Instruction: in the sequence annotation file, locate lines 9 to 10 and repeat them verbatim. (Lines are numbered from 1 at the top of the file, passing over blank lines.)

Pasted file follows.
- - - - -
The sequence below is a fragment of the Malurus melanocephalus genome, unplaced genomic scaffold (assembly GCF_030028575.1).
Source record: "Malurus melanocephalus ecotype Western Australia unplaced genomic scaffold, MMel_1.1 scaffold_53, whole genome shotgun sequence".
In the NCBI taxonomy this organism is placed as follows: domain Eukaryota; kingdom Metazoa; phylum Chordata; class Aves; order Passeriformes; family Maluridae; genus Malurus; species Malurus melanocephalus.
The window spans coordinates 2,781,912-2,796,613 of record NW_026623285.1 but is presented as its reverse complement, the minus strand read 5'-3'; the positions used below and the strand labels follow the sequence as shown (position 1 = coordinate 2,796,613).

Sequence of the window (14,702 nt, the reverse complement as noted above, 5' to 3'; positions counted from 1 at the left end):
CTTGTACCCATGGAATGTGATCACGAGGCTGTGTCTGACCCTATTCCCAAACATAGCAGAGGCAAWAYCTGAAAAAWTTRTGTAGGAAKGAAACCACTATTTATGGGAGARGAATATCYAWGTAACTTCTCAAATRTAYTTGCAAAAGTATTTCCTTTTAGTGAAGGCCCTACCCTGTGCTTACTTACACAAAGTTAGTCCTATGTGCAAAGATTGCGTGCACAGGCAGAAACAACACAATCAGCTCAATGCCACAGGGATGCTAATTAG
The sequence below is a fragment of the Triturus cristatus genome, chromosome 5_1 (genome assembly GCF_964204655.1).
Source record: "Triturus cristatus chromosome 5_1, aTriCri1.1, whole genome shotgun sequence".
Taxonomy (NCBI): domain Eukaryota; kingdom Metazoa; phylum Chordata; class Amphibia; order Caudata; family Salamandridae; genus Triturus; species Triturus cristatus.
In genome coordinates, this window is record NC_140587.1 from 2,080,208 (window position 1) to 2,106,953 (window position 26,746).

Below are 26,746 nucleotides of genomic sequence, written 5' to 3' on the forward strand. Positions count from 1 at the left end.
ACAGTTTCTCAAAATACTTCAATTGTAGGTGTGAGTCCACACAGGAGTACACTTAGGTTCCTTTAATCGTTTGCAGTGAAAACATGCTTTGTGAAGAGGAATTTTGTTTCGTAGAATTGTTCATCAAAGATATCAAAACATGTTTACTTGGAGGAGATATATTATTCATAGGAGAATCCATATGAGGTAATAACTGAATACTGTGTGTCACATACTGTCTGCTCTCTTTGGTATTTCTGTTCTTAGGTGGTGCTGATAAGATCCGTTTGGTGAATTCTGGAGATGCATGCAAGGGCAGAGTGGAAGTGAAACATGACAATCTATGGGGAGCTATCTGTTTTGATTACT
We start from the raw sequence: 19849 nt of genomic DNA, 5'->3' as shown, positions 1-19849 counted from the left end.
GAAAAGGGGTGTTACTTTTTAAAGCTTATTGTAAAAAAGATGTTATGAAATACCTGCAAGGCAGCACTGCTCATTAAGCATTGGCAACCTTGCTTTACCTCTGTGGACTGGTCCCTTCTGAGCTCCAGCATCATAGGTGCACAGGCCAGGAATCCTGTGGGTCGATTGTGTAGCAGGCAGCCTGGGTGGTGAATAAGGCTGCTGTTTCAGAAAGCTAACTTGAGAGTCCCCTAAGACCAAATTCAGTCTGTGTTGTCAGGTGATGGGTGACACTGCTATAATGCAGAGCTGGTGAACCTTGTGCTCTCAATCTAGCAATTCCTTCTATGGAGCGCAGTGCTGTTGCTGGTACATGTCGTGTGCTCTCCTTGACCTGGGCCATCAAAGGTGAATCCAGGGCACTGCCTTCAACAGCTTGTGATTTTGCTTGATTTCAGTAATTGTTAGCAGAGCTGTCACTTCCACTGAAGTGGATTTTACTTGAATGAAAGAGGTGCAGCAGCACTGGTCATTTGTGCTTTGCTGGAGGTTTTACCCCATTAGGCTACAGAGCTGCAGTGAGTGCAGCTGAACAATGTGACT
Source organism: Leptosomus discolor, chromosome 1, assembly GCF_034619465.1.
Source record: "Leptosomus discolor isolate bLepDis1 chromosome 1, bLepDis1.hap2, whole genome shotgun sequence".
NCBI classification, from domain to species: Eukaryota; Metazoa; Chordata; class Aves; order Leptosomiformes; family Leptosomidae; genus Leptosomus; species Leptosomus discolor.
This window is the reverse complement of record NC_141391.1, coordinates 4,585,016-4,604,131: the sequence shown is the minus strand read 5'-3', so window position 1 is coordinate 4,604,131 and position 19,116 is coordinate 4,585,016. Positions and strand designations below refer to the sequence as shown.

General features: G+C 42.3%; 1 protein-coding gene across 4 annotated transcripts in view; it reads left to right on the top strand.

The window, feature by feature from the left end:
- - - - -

Taxonomy (NCBI): domain Eukaryota; kingdom Metazoa; phylum Chordata; class Amphibia; order Caudata; family Salamandridae; genus Triturus; species Triturus cristatus.
In genome coordinates, this window is record NC_140587.1 from 2,080,208 (window position 1) to 2,106,953 (window position 26,746).